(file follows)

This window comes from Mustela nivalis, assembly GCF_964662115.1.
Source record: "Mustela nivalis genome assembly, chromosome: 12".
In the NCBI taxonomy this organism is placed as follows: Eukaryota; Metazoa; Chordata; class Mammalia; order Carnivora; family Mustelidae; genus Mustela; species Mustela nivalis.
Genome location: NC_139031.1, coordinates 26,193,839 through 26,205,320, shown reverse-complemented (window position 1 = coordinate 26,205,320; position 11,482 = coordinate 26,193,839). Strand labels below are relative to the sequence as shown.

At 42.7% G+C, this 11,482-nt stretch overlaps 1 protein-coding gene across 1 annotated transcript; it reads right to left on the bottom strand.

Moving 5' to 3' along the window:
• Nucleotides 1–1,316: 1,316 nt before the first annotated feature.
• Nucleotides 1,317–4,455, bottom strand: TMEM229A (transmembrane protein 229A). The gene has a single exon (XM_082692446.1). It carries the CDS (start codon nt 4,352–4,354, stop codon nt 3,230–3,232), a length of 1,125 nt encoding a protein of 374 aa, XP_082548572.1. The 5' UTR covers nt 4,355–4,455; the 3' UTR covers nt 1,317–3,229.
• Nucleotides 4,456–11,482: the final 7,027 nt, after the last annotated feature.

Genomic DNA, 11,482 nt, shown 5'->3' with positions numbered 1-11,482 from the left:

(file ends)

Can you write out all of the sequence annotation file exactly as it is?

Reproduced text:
This window comes from Mustela nivalis, assembly GCF_964662115.1.
Source record: "Mustela nivalis genome assembly, chromosome: 12".
In the NCBI taxonomy this organism is placed as follows: Eukaryota; Metazoa; Chordata; class Mammalia; order Carnivora; family Mustelidae; genus Mustela; species Mustela nivalis.
Genome location: NC_139031.1, coordinates 26,193,839 through 26,205,320, shown reverse-complemented (window position 1 = coordinate 26,205,320; position 11,482 = coordinate 26,193,839). Strand labels below are relative to the sequence as shown.

At 42.7% G+C, this 11,482-nt stretch overlaps 1 protein-coding gene across 1 annotated transcript; it reads right to left on the bottom strand.

Moving 5' to 3' along the window:
• Nucleotides 1–1,316: 1,316 nt before the first annotated feature.
• Nucleotides 1,317–4,455, bottom strand: TMEM229A (transmembrane protein 229A). The gene has a single exon (XM_082692446.1). It carries the CDS (start codon nt 4,352–4,354, stop codon nt 3,230–3,232), a length of 1,125 nt encoding a protein of 374 aa, XP_082548572.1. The 5' UTR covers nt 4,355–4,455; the 3' UTR covers nt 1,317–3,229.
• Nucleotides 4,456–11,482: the final 7,027 nt, after the last annotated feature.

Genomic DNA, 11,482 nt, shown 5'->3' with positions numbered 1-11,482 from the left: